We’re pleased to share a new mix from Sam Ashton, a London based Ambient artist working under the alias Fortresses. That project began with the release of “Spring” in 2020, catching the ear of Yann Novak. Ashton’s debut EP, Eve, has just been released on Novak’s Dragon’s Eye Recordings, one of our favorite contemporary labels. In celebration, Ashton has compiled Eve Inspirations, a delicate mix of eight tracks exploring the sonic influences that have helped to build Fortresses. If you like what you hear, more of Ashton’s mixes can be found on his Balamii radio show, Equinox. Enjoy. (Joseph Sannicandro)
Please introduce yourself.
I’m Sam Ashton, I’m a multidisciplinary artist, born and raised in London. Fortresses is my Ambient music project that I’ve been working on for roughly two years. The project only came to light in late 2020 when I self-released a track called “Spring,” which caught the attention of Dragon’s Eye Recordings. Yann Novak, who runs Dragon’s Eye, asked me if I wanted to make a release for the label, and I was really pleased as I’ve admired his music and label for a long time.
Congrats on joining the Dragon’s Eye roster. Tell us about Eve, your upcoming new record.
Thank you! Eve is a three-track EP that clocks in at just under twenty-five minutes. The songs were made slowly over a long period of time, and to me each song represents a different time of day, as subtly referenced in the EP’s title. The songs hold some very personal themes, but as an artist, I want to avoid influencing the listener’s own emotional response by imposing my own meanings too much. Much of the beauty of instrumental music is in its subjectivity. The tracks are densely-arranged compositional Ambient pieces made with guitar, modular synth, raw and processed field recordings collated from various walks in London’s natural and urban spaces, and a mellotron iPhone app. I was happy to have the EP mastered by Taylor Deupree, as his music and label 12k have provided a lot of inspiration to me over the years.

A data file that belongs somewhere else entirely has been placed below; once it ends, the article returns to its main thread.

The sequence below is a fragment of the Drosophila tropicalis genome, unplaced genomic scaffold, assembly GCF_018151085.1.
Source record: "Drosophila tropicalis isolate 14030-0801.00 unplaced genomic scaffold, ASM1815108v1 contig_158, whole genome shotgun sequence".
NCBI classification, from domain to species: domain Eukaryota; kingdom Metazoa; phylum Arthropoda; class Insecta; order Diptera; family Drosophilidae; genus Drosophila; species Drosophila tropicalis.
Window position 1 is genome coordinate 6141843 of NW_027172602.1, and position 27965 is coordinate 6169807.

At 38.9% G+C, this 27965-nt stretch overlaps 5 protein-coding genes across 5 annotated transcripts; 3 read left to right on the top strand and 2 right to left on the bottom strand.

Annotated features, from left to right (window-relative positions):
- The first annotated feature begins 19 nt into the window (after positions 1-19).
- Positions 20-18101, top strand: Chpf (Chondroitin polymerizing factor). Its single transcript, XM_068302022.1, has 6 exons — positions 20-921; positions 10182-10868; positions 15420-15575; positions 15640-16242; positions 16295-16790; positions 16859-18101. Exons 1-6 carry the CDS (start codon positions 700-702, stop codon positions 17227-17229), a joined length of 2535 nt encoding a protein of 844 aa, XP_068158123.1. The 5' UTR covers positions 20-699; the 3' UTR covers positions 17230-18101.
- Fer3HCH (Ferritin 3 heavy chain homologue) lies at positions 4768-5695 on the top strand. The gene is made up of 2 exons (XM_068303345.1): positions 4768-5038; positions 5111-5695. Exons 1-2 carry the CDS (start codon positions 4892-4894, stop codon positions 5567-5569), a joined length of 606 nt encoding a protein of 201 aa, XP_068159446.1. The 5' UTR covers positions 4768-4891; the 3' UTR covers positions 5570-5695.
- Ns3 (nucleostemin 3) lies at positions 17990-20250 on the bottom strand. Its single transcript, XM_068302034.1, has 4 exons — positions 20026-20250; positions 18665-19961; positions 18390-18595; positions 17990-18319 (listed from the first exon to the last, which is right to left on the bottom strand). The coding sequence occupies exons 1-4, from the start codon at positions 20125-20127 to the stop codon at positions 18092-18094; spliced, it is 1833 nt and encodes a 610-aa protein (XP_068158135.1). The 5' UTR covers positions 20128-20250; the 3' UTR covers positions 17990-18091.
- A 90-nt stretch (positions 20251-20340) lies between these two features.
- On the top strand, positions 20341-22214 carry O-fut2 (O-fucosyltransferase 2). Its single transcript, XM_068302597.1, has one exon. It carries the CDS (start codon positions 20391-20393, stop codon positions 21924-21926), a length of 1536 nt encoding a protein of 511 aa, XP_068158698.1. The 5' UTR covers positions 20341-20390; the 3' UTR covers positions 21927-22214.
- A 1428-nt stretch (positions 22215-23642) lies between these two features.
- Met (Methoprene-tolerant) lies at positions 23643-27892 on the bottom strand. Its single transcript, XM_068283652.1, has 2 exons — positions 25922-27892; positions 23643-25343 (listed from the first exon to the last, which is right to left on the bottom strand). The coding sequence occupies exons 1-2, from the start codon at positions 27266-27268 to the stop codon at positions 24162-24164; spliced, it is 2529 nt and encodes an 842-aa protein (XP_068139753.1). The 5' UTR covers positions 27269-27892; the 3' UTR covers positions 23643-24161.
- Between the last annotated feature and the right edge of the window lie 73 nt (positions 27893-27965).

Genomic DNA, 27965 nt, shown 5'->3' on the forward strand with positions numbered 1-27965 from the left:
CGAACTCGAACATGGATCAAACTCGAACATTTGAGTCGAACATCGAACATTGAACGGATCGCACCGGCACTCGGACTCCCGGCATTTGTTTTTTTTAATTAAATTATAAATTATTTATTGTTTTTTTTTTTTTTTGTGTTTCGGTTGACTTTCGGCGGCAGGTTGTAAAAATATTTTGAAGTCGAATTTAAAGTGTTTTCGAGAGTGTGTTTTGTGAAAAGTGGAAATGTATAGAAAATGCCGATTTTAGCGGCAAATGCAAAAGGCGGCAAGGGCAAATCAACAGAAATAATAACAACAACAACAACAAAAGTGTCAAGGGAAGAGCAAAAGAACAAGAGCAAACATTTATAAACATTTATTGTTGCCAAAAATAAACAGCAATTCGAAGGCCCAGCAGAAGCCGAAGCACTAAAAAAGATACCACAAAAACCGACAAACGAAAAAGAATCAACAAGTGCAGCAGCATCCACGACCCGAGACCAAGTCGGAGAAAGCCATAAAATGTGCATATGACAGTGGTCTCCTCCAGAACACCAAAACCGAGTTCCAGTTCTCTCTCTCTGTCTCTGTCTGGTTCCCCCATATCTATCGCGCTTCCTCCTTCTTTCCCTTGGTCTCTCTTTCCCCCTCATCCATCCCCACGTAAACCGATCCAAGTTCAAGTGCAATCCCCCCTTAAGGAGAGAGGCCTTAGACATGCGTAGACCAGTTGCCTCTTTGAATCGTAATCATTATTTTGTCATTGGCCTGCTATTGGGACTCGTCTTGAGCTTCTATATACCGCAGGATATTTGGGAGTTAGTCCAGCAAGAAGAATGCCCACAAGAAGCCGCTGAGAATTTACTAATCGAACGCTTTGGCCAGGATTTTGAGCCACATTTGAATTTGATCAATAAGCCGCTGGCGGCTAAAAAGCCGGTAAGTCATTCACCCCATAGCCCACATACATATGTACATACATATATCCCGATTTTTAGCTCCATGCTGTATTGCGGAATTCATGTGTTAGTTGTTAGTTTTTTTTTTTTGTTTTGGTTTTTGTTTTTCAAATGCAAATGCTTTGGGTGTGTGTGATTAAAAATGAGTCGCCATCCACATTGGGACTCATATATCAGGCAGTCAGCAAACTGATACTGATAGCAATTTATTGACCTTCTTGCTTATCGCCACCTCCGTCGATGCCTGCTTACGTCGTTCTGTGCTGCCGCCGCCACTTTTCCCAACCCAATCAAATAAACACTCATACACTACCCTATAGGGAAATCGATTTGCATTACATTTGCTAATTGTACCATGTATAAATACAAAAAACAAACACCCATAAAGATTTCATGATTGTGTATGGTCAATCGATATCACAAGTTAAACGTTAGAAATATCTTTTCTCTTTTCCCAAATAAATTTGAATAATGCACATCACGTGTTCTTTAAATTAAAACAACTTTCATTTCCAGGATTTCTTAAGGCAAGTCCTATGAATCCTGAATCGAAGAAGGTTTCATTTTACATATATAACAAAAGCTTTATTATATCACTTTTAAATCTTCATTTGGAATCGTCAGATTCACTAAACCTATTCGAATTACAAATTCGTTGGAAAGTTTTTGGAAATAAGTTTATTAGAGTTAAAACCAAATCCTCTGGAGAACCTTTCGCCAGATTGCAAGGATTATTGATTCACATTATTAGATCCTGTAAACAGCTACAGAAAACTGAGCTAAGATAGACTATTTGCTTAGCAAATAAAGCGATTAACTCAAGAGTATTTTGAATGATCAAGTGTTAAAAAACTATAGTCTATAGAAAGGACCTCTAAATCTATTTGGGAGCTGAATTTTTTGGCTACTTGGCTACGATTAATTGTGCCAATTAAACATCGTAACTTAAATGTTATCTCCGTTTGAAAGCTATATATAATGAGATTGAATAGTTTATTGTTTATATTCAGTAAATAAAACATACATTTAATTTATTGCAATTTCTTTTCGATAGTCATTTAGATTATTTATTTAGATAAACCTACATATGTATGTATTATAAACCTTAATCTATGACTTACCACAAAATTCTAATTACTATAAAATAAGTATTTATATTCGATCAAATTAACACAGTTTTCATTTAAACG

Set up the mix for us; what’s the theme, how’d you put it together?
It’s a forty-minute long mix of carefully curated and mixed tracks, ranging from Experimental Folk, to Rock, to Ambient. There are old favourites and recent discoveries, and throughout the mix there are musical characteristics that have influenced the EP, and the Fortresses sound in general – persistently repetitive instrumental passages, merging of hi-fi and lo-fi sounds, pensive moods and ethereal textures.
How are things in London these days? Has live music picked up at all yet?
London, like many other places, is still in the aftershock of COVID, and things aren’t quite back to normal yet, but it looks like we’re getting there. I personally haven’t been to any shows since before the pandemic hit, but I’m excited to return to seeing live music at Cafe Oto and Iklectik, which are two incredible experimental music venues that are constantly putting on amazing shows, by both underground and more well-known artists working in experimental genres. London is certainly a great place to be as a music lover, or as a musician, regardless of genre.
Do you do live performance as Fortresses or is it more a studio practice?
Fortresses is currently a studio project, but I am considering playing live in future.
Besides Eve, anything else coming up you’d like to mention?
I’ve just returned from a trip to the southeast coast of England, where I’ve been making field recordings of the waves, wind, and flora and fauna of the coastal region, and am working those recordings into a long-form piece inspired by the beautiful sprawling coasts of Dungeness, Hastings, Camber, and Margate. I also have a full-length Fortresses record in preparation for release next year, as well as some other material. On top of that, I have some visual art projects in the works.
1. Benoît Pioulard – Marre
2. Talk Talk – New Grass
3. Fennesz and Ryuichi Sakamoto – Oto
4. Merope – Bitinėlis
5. GAS – Pop 1
6. Mabe Fratti – Creo Que Puedo Hacer Algo
7. Tor Lundvall and Leila Abdul-Rauf – Quiet Seaside
8. Ulla – I Think My Tears Have Become Good